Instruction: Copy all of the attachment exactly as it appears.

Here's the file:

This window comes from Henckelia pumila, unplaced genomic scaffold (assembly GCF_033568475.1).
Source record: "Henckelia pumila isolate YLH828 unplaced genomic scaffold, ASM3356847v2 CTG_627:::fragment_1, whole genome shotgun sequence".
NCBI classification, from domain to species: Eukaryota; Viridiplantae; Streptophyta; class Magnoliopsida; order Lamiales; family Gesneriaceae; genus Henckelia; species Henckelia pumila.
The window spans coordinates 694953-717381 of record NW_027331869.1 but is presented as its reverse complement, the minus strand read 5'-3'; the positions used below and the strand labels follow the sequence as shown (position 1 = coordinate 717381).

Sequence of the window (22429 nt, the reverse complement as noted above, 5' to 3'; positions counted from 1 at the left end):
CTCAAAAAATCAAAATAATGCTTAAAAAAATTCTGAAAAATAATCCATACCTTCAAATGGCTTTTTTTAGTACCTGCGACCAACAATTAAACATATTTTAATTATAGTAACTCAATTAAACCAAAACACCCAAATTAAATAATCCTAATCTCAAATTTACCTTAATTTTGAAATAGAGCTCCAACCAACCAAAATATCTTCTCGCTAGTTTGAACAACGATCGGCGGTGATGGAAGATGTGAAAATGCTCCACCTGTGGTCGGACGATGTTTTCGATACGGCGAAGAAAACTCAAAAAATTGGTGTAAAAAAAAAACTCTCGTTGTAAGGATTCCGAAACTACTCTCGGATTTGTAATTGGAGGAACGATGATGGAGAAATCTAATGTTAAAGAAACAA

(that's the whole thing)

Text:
This window comes from Henckelia pumila, unplaced genomic scaffold (assembly GCF_033568475.1).
Source record: "Henckelia pumila isolate YLH828 unplaced genomic scaffold, ASM3356847v2 CTG_627:::fragment_1, whole genome shotgun sequence".
NCBI classification, from domain to species: Eukaryota; Viridiplantae; Streptophyta; class Magnoliopsida; order Lamiales; family Gesneriaceae; genus Henckelia; species Henckelia pumila.
The window spans coordinates 694953-717381 of record NW_027331869.1 but is presented as its reverse complement, the minus strand read 5'-3'; the positions used below and the strand labels follow the sequence as shown (position 1 = coordinate 717381).

Sequence of the window (22429 nt, the reverse complement as noted above, 5' to 3'; positions counted from 1 at the left end):
CTCAAAAAATCAAAATAATGCTTAAAAAAATTCTGAAAAATAATCCATACCTTCAAATGGCTTTTTTTAGTACCTGCGACCAACAATTAAACATATTTTAATTATAGTAACTCAATTAAACCAAAACACCCAAATTAAATAATCCTAATCTCAAATTTACCTTAATTTTGAAATAGAGCTCCAACCAACCAAAATATCTTCTCGCTAGTTTGAACAACGATCGGCGGTGATGGAAGATGTGAAAATGCTCCACCTGTGGTCGGACGATGTTTTCGATACGGCGAAGAAAACTCAAAAAATTGGTGTAAAAAAAAAACTCTCGTTGTAAGGATTCCGAAACTACTCTCGGATTTGTAATTGGAGGAACGATGATGGAGAAATCTAATGTTAAAGAAACAA